New images show the surface of surface in unprecedented detail, and even reveal the location of the long-lost Mars rover Beagle 2.
Scientists from University College London (UCL) have used a new image stacking and matching technique to reveal pictures of the Beagle 2 lander, the lakebeds discovered by NASA’s Curiosity rover, tracks left by NASA’s MER-A rover and Home Plate’s rocks, according to a press release..
New technique could change planetary exploration
Researchers stacked and matched images taken from orbit in order to make images of up to 5 times the resolution of previous efforts. The Super-Resolution Restoration (SRR) technique was described in a paper published in Planetary and Space Science in February, however it has only recently been used to look for specific objects on Mars.
The technique could also allow scientists to spot other artifacts from past Mars missions, while also picking safe landing spots for future missions. It will also let scientists look over huge amounts of Martian territory that is simply not possible with a single rover.
Co-author Professor Jan-Peter Muller from the UCL Mullard Space Science Laboratory, said: “We now have the equivalent of drone-eye vision anywhere on the surface of Mars where there are enough clear repeat pictures. It allows us to see objects in much sharper focus from orbit than ever before and the picture quality is comparable to that obtained from landers.”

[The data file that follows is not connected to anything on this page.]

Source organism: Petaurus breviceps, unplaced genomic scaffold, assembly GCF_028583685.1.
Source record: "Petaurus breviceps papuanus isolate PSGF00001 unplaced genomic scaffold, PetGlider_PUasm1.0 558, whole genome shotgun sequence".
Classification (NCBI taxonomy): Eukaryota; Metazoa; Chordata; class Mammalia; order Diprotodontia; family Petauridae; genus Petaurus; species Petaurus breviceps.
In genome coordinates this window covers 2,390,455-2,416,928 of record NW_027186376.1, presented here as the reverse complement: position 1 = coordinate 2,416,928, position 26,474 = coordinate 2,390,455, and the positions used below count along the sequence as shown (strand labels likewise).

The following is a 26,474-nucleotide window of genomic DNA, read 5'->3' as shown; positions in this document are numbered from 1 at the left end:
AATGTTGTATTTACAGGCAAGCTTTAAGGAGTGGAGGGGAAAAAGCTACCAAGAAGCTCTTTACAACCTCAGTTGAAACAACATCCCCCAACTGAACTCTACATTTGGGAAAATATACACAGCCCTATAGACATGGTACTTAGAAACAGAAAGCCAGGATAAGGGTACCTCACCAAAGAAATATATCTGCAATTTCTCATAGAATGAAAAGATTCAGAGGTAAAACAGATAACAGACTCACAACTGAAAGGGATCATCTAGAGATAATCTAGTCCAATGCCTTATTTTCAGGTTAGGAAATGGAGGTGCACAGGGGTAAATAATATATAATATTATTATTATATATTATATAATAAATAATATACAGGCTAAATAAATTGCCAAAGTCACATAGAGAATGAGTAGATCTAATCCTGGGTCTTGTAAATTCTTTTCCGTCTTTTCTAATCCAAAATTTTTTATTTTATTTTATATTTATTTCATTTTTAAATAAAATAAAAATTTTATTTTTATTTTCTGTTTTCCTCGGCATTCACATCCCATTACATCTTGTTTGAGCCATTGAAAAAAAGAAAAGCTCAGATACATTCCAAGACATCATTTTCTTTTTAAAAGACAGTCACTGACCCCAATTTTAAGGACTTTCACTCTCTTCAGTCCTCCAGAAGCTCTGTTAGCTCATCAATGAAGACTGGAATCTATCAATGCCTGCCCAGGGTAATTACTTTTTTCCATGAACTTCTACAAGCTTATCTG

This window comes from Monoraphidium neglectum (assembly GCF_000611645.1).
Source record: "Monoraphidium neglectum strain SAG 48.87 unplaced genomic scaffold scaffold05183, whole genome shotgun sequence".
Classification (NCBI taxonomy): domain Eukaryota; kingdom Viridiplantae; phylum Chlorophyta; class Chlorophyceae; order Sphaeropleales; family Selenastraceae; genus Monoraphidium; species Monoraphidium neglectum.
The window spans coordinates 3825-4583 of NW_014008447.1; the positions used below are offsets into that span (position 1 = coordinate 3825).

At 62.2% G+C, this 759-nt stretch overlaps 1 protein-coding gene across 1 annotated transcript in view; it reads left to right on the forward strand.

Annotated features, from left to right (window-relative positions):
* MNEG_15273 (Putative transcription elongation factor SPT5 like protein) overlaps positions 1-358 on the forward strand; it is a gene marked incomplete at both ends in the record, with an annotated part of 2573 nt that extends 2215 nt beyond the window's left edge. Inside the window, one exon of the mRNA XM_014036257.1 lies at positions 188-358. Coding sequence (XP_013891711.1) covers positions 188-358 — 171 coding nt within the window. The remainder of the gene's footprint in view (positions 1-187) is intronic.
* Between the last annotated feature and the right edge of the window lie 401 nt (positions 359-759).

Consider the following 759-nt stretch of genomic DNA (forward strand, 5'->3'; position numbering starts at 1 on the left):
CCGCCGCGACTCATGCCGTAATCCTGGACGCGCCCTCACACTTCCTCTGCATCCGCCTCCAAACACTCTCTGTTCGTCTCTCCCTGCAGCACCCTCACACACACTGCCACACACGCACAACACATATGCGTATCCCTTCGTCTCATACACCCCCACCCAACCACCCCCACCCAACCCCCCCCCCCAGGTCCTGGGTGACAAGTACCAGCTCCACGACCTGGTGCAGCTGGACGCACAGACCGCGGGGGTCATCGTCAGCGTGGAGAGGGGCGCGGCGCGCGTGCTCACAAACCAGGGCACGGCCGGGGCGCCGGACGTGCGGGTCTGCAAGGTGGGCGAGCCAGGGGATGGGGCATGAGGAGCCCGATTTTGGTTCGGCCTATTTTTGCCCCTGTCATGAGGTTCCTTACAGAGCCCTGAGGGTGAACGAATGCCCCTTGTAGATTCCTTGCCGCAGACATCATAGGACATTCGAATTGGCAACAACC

Stacking Mars images improves quality
The effects on our knowledge of Mars could be huge, said Muller. “As more pictures are collected, we will see increasing evidence of the kind we have only seen from the three successful rover missions to date. This will be a game-changer and the start of a new era in planetary exploration,”he said.
The level of detail that can be observed from space telescopes is limited by mass, the bandwidth needed to beam images back to Earth and interference from planetary atmospheres. The resolution limit is around 25 cm for these telescopes.
By using SRR scientists can see objects as small as 5 cm from this same 25 cm telescope. Given that the surface of Mars usually takes millions of years to experience significant changes, these images can be taken over a period of 10 years and still provide a high resolution.
Beagle 2 lander can be seen in great detail
On Earth the technique must use images captured in just a few seconds due to the turbulent nature of our atmosphere. Researchers at UCL used images from the NASA HIRISE camera, stacking between four and eight 25 cm images.
“Using novel machine vision methods, information from lower resolution images can be extracted to estimate the best possible true scene. This technique has huge potential to improve our knowledge of a planet’s surface from multiple remotely sensed images. In the future, we will be able to recreate rover-scale images anywhere on the surface of Mars and other planets from repeat image stacks” said Mr Yu Tao, Research Associate at UCL and lead author of the paper.
The Beagle 2 lander was found using a suggested site provided by Professor Mark Sims and colleagues at the University of Leicester. The United Kingdom’s lander took off from Earth in June 2003 and landed six months later.
However it never made contact with Earth after landing and its exact location was not known until last year. This latest information shows high resolution images of the landing site.